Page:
The closing

THE closure of the Kuomintang-owned Hongkong Times this week not only leaves the already dwindling KMT followers in Hongkong in disarray, but also has wider implications for Taipei's future relationship with Hongkong and Beijing.

The first hint of a shutdown of the KMT mouthpiece came last April from a senior party official after an evaluation of the 43-year-old newspaper, which had been losing some HK$20 million a year.

The report also noted it would be costly to rejuvenate the publication, which it concluded had fulfilled its ''historical mission'' and could be replaced by other Taiwanese newspapers and magazines available in Hongkong.

The matter dragged on in the face of fierce opposition from Hongkong's pro-Taipei forces, notably director of the Free China Review, Miss Suzie Chiang.

Insiders said it was not until recent weeks, after Premier Hau Pei-tsun's stepping down was settled, that the recommendation to wind up the Hongkong Times was put forward to President Mr Lee Teng-hui for approval.

Taipei's top representative in Hongkong, Mr John Ni, who heads the Chung Hwa Travel Service, and Taipei-appointed managing director of the newspaper, Miss Gertrude Su, both stressed that it was solely a business consideration.

But local pro-KMT leaders contended that the Hongkong Times was more than a business establishment, and the KMT should take into account the invisible benefits of maintaining a newspaper in Hongkong.

When the Hongkong Times was launched in August 1948, it was conceived as a propaganda machine which would complement the KMT forces in Taiwan to stage a comeback on the mainland.

Although that goal had not been realised, the Hongkong Times had served the function of promoting Taipei's policies and unifying overseas Chinese over the past 43 years, said the general secretary of the pro-Taipei Chinese Culture Association, Mr Cheung Hon-chung.

In the 60s, the Hongkong Times sold up to 50,000 copies a day and still maintained about 20,000 copies in the early 80s. But circulation has shrunk to about 4,000 copies a day in recent years.

Observers attributed the loss of readership partially to the growing disillusionment among traditional pro-KMT forces in Hongkong with the changes taking place in Taiwan over the last decade.

By rough calculation, there are more than 100,000 Hongkong residents who can be identified as pro-Taipei, including mainlanders who fled communist rule in 1949, Hongkongers educated in Taiwan and students of the local right-wing schools.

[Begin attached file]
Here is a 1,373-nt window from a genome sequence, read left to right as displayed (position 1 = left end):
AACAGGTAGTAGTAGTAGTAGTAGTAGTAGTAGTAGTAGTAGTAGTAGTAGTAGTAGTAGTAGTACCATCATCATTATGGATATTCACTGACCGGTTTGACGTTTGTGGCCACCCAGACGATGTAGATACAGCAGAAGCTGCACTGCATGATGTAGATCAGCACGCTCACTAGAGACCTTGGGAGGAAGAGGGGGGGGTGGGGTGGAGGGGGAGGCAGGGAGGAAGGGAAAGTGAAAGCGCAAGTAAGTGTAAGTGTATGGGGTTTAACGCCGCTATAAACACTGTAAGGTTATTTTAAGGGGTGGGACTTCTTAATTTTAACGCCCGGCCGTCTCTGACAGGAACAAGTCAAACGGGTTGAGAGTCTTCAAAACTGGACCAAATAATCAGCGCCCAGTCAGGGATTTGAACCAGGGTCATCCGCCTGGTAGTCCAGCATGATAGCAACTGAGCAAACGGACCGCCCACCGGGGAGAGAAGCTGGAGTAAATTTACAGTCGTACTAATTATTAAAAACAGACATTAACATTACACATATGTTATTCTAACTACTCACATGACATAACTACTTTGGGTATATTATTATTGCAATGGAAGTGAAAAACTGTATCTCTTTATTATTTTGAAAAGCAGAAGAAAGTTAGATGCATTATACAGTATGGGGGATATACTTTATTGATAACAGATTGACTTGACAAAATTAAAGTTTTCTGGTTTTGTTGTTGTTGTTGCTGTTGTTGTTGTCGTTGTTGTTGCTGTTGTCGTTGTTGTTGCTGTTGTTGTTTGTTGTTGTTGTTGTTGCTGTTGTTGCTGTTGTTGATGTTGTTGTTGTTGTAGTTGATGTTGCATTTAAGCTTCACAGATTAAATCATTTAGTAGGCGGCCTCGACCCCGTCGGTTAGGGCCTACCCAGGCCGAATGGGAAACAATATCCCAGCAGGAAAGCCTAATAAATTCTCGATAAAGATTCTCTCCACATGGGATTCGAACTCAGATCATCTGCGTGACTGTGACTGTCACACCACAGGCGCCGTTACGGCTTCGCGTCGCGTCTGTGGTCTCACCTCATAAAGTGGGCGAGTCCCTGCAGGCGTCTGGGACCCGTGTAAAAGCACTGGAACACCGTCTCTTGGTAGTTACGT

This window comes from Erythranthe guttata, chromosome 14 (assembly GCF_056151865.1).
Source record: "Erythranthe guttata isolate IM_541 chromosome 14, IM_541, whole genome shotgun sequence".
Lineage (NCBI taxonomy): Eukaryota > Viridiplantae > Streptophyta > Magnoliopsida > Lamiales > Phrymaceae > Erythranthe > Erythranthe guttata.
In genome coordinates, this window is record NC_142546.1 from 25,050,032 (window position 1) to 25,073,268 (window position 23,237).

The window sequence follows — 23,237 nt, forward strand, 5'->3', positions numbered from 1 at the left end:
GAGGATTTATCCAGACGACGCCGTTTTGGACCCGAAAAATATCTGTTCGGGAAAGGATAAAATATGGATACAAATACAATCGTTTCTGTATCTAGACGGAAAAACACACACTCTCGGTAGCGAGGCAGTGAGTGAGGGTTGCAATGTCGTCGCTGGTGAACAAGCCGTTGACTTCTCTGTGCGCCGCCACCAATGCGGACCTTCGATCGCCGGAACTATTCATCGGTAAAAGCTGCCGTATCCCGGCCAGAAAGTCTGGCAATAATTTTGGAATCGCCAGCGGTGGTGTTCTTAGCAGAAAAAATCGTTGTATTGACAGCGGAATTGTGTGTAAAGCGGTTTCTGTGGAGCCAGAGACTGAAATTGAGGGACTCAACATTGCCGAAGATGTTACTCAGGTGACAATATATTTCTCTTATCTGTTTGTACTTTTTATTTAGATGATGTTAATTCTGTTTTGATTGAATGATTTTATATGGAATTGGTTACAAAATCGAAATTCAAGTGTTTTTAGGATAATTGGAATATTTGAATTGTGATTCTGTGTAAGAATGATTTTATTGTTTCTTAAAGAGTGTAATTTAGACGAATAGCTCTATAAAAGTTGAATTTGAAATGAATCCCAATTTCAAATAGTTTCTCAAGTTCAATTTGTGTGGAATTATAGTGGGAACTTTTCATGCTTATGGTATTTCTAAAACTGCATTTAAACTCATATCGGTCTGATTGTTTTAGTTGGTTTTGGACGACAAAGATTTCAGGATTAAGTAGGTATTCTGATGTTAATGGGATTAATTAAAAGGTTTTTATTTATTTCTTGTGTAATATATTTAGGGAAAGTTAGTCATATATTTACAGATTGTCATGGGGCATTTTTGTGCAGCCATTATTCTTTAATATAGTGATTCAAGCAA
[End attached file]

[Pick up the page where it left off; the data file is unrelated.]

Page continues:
''These people were already in discord with Taipei in the past few years over what has taken place on the island. They increasingly felt that the KMT they used to submit their loyalty to was no longer the one they were familiar with,'' said Mr Wong Yuk-man, veteran media professional and publisher of the independent News File magazine.

''At such a critical moment, the closure of the Hongkong Times dealt another blow to their expectations of the KMT,'' said Mr Wong. ''The KMT no longer has the credibility to operate in Hongkong effectively.

''The maintenance of the Hongkong Times had a symbolic gesture that the KMT still cared about Hongkong. Now the closure of the newspaper amounts to a declaration that it has given up the territory.'' Already the younger generation of the pro-Taipei forces in Hongkong are organising a campaign to fill the vacuum left by the paper's withdrawal.

For Hongkong as a whole, the winding up of the Hongkong Times might not mean much. But media professionals are concerned that the confidence of working journalists over the freedom of the press might be undermined.

Co-existence of the pro-Taipei newspaper, together with pro-Beijing and other commercially-oriented newspapers, has been regarded as a symbol of that freedom.

''Even the KMT is unwilling to stand up against the communists. How can we expect local journalists to speak out without fear? The dark shadow will inevitably lead to more self-censorship,'' said Mr Wong.

Taiwanese officials also took pains to stress that the shutdown did not mean a change in the Government's policy towards Hongkong.

But Mr Wong believes the incident highlights a continuing shift of Taipei's perception of Hongkong from an outpost against communism to an intermediary to do business with the mainland.

''When the all-important propaganda machinery is withdrawn, can you believe there will be no change in policy?'' asked Mr Wong.

While Beijing has hinted on a number of occasions that the Hongkong Times could continue to publish in Hongkong after 1997, mainland officials have so far remained silent on the closure.

Privately, Beijing might even be disappointed. It might have liked the KMT mouthpiece to stay in Hongkong after 1997 as evidence of its adherence to the ''one country, two systems'' principle.

It also hopes that Taipei, after witnessing the successful transition of Hongkong, will come to accept a similar arrangement for the island for the eventual re-unification of the nation.

Taipei categorically rejects that idea. Apart from casting doubts on its feasibility, Taipei has also accused Beijing of trying to downgrade the KMT authorities into a local government.

By withdrawing the Hongkong Times well before 1997, Taipei is killing two birds with one stone.

On the one hand, the newspaper will not be used as proof of the success of the ''one country, two systems'' policy, and on the other, it avoids being seen as an indication of Taipei's acceptance of the concept.

''The communists should feel sorry for the closure of the Hongkong Times,'' said Mr Wong.